Too much sun damages skin, but sunscreen have the same effect, suggests new scientific discoveries. Cell toxicity studies carried out at Missouri University of Science and Technology suggest that when exposed to sunlight, zinc oxide, a common ingredient in sunscreens, undergoes a chemical reaction that may release unstable molecules known as free radicals. Free radicals seek to bond with other molecules, but in the process, they can damage cells or the DNA contained within those cells. This in turn could increase the risk of skin cancer.
Research found that the longer zinc oxide is exposed to sunlight, the greater the potential damage to human cells.
Why does zinc oxide, an ingredient used in sunscreen to help block harmful UV rays, cause cells to deteriorate when exposed to sunlight? According to researchers, when the zinc oxide nano-particles in the solution absorb the UV rays, the reaction releases electrons, which in turn may produce unstable free radical molecules in the zinc oxide solution. Those free radical molecules then bond with other molecules and act as parasites, damaging the other molecules in the process.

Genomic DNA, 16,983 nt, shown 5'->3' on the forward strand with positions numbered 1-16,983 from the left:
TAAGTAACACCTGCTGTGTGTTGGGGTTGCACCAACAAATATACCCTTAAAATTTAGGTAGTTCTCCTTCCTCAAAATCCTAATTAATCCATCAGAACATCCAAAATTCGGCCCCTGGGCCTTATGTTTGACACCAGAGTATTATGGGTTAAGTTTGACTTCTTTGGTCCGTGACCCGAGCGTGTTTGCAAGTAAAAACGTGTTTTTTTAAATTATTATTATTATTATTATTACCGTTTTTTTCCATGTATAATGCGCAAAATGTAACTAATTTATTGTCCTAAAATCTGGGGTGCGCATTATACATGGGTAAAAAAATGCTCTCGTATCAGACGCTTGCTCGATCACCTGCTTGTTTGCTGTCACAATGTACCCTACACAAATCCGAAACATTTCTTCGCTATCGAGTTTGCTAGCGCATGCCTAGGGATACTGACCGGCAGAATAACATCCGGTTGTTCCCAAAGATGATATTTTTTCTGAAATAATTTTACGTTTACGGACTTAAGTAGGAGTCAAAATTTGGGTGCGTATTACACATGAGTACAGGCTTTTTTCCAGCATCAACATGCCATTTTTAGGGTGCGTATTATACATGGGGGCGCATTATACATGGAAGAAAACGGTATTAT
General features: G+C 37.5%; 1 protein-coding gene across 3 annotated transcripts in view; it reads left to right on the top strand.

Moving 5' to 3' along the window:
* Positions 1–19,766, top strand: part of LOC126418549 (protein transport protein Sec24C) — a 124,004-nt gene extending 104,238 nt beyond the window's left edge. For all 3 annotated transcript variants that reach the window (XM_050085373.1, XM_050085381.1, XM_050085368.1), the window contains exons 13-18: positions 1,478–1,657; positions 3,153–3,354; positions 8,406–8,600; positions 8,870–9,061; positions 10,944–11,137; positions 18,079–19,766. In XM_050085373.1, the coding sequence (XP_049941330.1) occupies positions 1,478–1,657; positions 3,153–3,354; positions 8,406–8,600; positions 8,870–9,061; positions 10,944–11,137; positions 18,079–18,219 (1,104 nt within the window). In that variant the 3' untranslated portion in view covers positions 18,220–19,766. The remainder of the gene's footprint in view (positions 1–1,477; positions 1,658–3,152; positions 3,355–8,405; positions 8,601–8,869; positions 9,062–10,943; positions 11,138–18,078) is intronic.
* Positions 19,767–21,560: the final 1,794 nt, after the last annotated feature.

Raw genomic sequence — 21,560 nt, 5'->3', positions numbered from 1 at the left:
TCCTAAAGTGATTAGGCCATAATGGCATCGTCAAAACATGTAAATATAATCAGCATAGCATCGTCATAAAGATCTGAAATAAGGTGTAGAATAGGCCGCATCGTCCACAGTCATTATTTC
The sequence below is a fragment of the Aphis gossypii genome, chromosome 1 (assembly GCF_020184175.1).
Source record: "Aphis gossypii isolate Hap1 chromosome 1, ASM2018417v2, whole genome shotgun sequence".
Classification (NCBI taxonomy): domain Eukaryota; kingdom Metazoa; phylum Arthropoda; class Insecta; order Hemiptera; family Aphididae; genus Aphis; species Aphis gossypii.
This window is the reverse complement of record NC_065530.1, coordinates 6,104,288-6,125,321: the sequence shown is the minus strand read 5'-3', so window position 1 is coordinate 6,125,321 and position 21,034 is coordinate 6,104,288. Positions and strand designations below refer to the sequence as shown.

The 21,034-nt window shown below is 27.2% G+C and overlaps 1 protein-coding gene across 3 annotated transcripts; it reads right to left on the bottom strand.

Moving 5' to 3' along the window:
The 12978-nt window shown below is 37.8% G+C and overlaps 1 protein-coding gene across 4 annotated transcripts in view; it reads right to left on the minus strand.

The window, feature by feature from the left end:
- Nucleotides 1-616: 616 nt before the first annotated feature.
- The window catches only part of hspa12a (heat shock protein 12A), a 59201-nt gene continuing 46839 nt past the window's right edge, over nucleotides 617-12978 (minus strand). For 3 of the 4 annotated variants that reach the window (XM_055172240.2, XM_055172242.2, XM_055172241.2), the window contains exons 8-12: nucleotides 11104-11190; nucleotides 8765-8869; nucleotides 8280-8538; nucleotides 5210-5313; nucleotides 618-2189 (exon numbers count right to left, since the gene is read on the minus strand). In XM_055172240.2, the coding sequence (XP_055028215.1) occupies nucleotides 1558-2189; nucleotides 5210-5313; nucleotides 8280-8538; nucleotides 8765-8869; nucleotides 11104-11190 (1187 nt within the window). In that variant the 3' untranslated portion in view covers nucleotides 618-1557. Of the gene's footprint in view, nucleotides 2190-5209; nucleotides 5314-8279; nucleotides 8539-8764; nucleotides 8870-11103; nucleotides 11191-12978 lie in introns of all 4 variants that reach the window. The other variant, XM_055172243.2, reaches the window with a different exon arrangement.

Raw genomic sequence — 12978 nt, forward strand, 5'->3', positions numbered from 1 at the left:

The research on zinc oxide’s effect on cells is still in the early stages, so he cautions people from drawing conclusions about the safety or dangers of sunscreen based on this preliminary research.
Besides sunscreen, zinc oxide is used in many commercial products, including plastics, paints, ointments and sealants.